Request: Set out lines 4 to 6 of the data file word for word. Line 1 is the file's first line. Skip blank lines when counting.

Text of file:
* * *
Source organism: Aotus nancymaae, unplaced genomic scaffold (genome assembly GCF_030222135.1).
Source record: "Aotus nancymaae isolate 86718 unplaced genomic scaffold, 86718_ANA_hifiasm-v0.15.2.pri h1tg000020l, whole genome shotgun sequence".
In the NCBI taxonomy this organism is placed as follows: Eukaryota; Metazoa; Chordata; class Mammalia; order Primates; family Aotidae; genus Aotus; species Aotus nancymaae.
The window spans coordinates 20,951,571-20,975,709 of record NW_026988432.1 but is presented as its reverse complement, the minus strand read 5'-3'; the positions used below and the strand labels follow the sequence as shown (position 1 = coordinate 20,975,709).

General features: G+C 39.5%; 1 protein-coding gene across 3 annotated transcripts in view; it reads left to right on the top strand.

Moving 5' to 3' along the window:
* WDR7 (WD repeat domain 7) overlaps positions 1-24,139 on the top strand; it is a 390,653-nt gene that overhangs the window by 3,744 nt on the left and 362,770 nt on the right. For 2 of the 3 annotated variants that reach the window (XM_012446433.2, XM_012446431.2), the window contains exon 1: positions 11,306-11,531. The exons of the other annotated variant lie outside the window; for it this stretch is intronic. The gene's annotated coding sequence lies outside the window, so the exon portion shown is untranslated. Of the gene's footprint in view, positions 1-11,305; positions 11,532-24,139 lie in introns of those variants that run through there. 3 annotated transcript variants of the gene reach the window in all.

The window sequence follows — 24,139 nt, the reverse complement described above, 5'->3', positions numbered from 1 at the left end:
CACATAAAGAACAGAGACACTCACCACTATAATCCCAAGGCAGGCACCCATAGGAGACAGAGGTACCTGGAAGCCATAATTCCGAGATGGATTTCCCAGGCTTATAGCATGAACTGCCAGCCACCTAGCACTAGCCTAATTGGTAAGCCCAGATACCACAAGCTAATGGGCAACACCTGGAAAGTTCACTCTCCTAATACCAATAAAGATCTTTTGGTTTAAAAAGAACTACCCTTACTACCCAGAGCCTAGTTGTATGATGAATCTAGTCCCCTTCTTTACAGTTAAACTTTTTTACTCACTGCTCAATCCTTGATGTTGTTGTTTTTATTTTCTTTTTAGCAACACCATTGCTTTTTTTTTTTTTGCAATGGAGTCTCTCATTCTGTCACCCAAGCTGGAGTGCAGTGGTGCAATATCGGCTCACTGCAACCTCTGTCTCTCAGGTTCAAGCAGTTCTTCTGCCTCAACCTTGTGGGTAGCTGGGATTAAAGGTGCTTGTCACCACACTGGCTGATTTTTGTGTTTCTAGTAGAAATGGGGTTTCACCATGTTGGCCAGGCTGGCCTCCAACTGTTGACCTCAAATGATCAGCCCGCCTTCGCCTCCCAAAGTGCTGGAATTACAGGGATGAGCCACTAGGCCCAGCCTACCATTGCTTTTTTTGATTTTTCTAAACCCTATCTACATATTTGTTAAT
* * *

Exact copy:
The window spans coordinates 20,951,571-20,975,709 of record NW_026988432.1 but is presented as its reverse complement, the minus strand read 5'-3'; the positions used below and the strand labels follow the sequence as shown (position 1 = coordinate 20,975,709).

General features: G+C 39.5%; 1 protein-coding gene across 3 annotated transcripts in view; it reads left to right on the top strand.

Moving 5' to 3' along the window: